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Canada still committed to the Paris Accord: McKenna

Aligning with EU and China as US ponders dropping out of the global climate agreement.

June 1, 2017   by CP STAFF

TORONTO — As the US flirts with fleeing the Paris climate-change accord, Canada is aligning itself with the world’s other two largest economies to take a global leadership role in the effort to limit greenhouse gas emissions.

Environment Minister Catherine McKenna would only say Canada remains committed to the Paris Accord, refusing to speculate about US President Donald Trump’s musings about withdrawing from the agreement.

“Canada’s just going to keep marching on, like the rest of the world,” McKenna told an event in Toronto.

Trump has said climate change is a “hoax” and campaigned on a promise to withdraw from the Paris agreement. He has apparently been pondering what to do about that promise since the November election.

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On May 31, a White House official said Trump is indeed expected to withdraw the US from the accord, but may use “caveats in the language” when the time comes – leaving open the possibility that the decision isn’t final.

“I will be announcing my decision on the Paris Accord over the next few days,” Trump tweeted Wednesday amid media reports that a withdrawal was looming.

McKenna has said what the US chooses to do is up to the US, but Canada won’t wait.

Last week in Germany, McKenna met Chinese special envoy for climate change Xie Zhenhua and European Union environment commissioner Karmenu Vella and discussed jointly hosting a meeting of environment ministers this fall to chart a path for implementing Paris among the world’s major economies.

It very likely will take place in Canada, around the same time as the United Nations General Assembly opens in New York City on Sept. 12.

“Canada is going to show leadership with China and the EU and we certainly hope the US will be joining us,” McKenna told The Canadian Press in a recent interview.

China is the world’s largest emitter of greenhouse gases, responsible for almost 30% of global emissions in 2016 and recently recommitted to its Paris targets. The US is the second-largest emitter, contributing about 15%, followed by the EU, responsible for about 10%.

Canada’s emissions amount to about 1.6% of global greenhouse gases.

The Paris agreement was reached in December 2015 to reduce emissions, adapt to climate change and pay for mitigation measures. All 195 members of the United Nations Framework Convention on Climate Change signed the agreement; of those, 147 – including Canada – have ratified it. The agreement came into effect in November 2016.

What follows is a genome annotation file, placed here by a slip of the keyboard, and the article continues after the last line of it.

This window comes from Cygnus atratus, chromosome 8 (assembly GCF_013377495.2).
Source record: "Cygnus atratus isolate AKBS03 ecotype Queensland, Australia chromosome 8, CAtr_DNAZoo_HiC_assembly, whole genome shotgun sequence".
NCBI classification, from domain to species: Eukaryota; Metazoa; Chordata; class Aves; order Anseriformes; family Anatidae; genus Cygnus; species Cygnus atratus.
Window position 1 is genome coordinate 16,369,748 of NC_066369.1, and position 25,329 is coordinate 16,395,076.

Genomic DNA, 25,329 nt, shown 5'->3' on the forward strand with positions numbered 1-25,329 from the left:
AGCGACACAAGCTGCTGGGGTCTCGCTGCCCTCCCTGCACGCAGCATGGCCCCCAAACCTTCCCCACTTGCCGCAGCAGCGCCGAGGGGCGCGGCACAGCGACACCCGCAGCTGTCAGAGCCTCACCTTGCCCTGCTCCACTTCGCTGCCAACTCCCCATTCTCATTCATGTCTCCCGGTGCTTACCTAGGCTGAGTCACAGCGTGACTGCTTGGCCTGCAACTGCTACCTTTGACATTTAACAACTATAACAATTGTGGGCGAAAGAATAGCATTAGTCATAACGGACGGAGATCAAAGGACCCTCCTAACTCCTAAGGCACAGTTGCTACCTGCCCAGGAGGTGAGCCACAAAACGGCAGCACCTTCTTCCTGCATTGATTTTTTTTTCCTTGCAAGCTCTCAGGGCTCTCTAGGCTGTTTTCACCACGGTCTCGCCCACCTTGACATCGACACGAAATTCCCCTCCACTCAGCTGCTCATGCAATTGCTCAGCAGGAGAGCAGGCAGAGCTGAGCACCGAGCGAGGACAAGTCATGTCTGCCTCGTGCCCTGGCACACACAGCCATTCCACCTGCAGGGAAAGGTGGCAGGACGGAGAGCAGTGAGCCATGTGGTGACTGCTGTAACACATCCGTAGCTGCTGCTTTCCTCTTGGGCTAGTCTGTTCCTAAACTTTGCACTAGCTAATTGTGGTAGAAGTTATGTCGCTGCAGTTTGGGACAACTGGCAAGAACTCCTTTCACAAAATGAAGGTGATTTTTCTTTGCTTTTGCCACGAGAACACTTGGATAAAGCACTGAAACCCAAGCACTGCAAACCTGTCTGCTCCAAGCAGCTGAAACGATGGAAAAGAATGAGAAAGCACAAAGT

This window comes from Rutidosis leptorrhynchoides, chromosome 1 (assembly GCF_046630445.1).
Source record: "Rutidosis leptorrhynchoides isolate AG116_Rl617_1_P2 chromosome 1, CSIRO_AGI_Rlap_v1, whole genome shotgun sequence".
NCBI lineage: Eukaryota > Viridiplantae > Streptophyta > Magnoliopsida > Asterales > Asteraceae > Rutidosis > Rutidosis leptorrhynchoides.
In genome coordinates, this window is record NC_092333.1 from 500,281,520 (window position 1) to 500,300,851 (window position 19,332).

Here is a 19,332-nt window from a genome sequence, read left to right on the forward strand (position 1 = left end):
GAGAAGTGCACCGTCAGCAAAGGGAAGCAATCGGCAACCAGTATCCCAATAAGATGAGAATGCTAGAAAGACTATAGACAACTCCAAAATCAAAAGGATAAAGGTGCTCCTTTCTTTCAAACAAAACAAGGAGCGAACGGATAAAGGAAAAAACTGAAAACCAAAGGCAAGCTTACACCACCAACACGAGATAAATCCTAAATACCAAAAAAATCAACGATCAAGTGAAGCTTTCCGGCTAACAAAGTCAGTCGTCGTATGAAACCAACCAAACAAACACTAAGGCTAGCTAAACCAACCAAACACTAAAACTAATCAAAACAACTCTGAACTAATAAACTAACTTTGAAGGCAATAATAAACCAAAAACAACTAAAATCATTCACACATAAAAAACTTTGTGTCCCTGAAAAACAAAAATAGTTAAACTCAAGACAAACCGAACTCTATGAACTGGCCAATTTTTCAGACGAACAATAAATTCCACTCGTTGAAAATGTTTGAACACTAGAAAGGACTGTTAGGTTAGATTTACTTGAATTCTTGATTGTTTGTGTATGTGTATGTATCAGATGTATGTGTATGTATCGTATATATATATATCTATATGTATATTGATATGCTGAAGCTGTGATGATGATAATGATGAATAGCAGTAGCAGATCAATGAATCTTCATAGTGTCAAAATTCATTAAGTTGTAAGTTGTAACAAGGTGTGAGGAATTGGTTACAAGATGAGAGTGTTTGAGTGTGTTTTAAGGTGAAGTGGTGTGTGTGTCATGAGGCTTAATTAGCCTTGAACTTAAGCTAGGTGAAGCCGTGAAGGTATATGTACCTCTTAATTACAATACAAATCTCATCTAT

Withdrawing from Paris would leave the US alone with Russia among the world’s industrialized economies in rejecting action to combat climate change.

During Trump’s overseas trip last week, other G7 leaders including Prime Minister Justin Trudeau pressed him to keep the US in the pact.

McKenna told the Canadian Press the rest of the world doesn’t intend to sit and wait for Trump.

“I think there is a general sense that it would be better for the US to be part of the discussions and to be at the table, but that’s a decision for the United States to make,” she said.

“Many times I’ve made the argument that climate action actually creates jobs and creates growth, which is what the United States want, what Canada wants – it’s what every country wants.

“They’re going to make their own decision, but we all need to be moving forward.”

The European Union and China will reaffirm their commitment to the Paris climate change accord this week regardless of whether US Trump pulls out of the pact, a senior EU official said.

The official told reporters that the EU and China will also “spell out” how they plan to meet their commitments to the landmark international accord to fight global warming at talks in Brussels on June 2.

Scott Vaughan, president of the International Institute for Sustainable Development, said the US withdrawal would be a blow to Paris and climate change policy around the world because, until recently, it had been the leader on the file.

The agreement itself includes pillars that involve American data, including material from NASA and other US federal departments, and if the US walks away Vaughan said there will be gaps to fill.

“The US traditionally has been an absolute leader on the climate agenda, certainly in the last eight years, and if they do pull out we’ll have to see what other countries are prepared to step up on a leadership position on this,” he said.

He said countries such as China and Canada have and are stepping up and can fill the void left by the US.

“These countries are committed,” he said. “You saw that at the G7. Germany has said they will step up, the UK has said they will step up, the new French president has.”

Aims of the Paris agreement include keeping the average global increase in temperature to below 2 degrees C above pre-industrial levels and mitigating against the impacts of climate change.

Canada’s commitments under the agreement are to reduce annual emissions to 30% less than they were in 2005 by 2030.

With files from the Associated Press


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